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Up! Up! … and Away! Why going abroad is still the best adventure

by / 0 Comments / 28/08/2017

I spent the majority of my childhood playing dress up and living in an imaginary world full of exciting travels, spectacular balls and visiting the most grandeur palaces. In my head, I travelled from place to place completely ignoring the realities of time and life. I would be having tea with the Queen in London one moment, and the next I’d be off performing in a Russian ballet, or skiing in the Swiss Alps with royalty. My mom used to say that it must have been good to be me, for my imagination would always take me to the most exquisite places.

 

When I wasn’t lost in my crazy imaginary world, I would spend hours flipping through my mom’s old scrapbooks from her semester abroad and pester her for stories. I spent years making lists with names of cities and countries that I wanted to visit during my own time abroad. My list varied from wanting to go to every winery in Italy to riding camels in Morocco to even wanting to skydive over the Swiss Alps.

I used to make up stories in my head about the people I would get to meet on my trips through Europe. I would laugh trying to picture how my materialistic, high-maintenance self would ever be able to backpack through Europe and stay in hostels, and when I got older, the travel bug just bit me even harder. The places my four-year-old self visited while playing dress up, started to be more concrete. I was able to see myself travelling through Europe as a college student, and my eagerness to start my time abroad could not be contained.

Studying abroad not only pushed me out of my comfort zone, but it allowed me to experience countries I would never have thought of visiting.

I got to ride bikes through the colourful streets of Copenhagen, visit the Berlin Wall, and stand on the exact spot where SS headquarters used to be, generating chills within me for hours. I got to take surfing lessons in the Mediterranean while visiting Spain, and I was able to walk the same cobblestoned streets and run through the same green hills as my favourite authors, Jane Austen, J.K. Rowling and Frank McCourt when visiting Bath, Edinburgh and Ireland. I was able to enjoy a delicious brunch with friends while looking out at the beautiful blue water in a small Swedish town. I was able to see what the Oxford-Cambridge rivalry was about, and though I was partial to Oxford, both cities were the epitome of the England I had always pictured when I was a young girl.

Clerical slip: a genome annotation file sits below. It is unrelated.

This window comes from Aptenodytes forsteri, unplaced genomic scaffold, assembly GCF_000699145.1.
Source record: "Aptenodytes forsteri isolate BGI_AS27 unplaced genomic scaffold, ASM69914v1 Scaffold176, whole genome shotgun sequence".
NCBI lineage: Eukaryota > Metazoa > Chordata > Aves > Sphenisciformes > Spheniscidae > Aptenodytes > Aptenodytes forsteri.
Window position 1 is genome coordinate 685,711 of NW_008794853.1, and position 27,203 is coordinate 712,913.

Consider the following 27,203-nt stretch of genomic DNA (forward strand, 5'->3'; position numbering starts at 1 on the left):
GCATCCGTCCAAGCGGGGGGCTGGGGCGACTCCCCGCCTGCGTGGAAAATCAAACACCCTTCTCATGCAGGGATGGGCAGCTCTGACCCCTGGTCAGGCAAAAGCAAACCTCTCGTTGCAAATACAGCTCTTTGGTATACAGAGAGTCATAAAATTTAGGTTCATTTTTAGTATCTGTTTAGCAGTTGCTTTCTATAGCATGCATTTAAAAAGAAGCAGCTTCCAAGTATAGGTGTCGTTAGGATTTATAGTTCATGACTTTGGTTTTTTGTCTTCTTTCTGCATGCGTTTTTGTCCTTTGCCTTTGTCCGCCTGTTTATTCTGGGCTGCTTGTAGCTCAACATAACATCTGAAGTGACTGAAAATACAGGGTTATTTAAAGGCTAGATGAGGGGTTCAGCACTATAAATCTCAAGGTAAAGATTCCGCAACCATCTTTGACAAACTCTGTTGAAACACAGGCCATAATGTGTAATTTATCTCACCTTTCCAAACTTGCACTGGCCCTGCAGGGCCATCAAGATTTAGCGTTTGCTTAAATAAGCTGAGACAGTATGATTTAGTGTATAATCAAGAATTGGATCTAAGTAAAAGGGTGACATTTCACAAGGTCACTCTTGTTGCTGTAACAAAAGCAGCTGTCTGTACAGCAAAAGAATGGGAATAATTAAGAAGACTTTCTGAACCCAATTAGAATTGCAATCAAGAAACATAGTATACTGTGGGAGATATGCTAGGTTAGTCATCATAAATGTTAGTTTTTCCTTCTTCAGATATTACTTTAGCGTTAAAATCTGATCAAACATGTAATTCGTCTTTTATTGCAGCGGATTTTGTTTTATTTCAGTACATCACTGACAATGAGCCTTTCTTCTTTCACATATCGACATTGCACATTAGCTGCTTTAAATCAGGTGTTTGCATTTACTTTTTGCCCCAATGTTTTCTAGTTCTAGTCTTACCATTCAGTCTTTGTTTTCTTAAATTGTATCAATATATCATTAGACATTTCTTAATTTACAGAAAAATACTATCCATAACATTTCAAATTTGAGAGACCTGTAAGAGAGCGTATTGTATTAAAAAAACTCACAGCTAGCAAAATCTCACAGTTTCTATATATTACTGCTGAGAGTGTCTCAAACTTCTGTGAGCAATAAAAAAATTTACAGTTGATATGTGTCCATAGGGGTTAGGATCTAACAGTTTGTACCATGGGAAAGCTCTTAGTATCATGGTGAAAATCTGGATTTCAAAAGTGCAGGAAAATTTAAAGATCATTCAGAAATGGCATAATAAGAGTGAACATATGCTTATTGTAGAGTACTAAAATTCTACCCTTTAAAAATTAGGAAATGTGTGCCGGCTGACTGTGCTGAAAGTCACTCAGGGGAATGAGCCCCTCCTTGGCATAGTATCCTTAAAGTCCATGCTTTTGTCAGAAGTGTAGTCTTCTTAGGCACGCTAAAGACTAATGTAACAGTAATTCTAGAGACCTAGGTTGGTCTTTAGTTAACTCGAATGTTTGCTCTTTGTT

My time here was not just about me using the world as my playground, for it was also political. I watched as women throughout the world came together in solidarity, marching for their rights following Trump’s election to presidency. It was beautiful seeing hundreds and thousands of strong female faces from different countries — so far removed from the realities of the United States — marching and standing up for their rights; fighting to end the objectification of women, fighting for the right to their bodies and showing their support for women in the United States. I partook in three anti-Trump rallies and protests while abroad after he passed his new travel ban, and I experienced what Israel Apartheid Week looks like on UK college campuses.

It was an exciting time to be in London. Tensions were heightened, and everyone was talking about Brexit. There were constant debates and talks wherever I went. I spoke to people who were happy to leave and people who were terrified of what the UK’s future will look like concerning immigration and human rights.

My time abroad was everything I hoped it could be. It was full of  exciting travels, new friendships, trips to famous museums and monuments and proved highly educational but fun.

I cannot believe my time in London is coming to an end. Soon I will have to say goodbye to the UK. Still, what amazes me most is that all of this experiences was real and no longer the vibrant imaginings of a four-year-old’s imagination.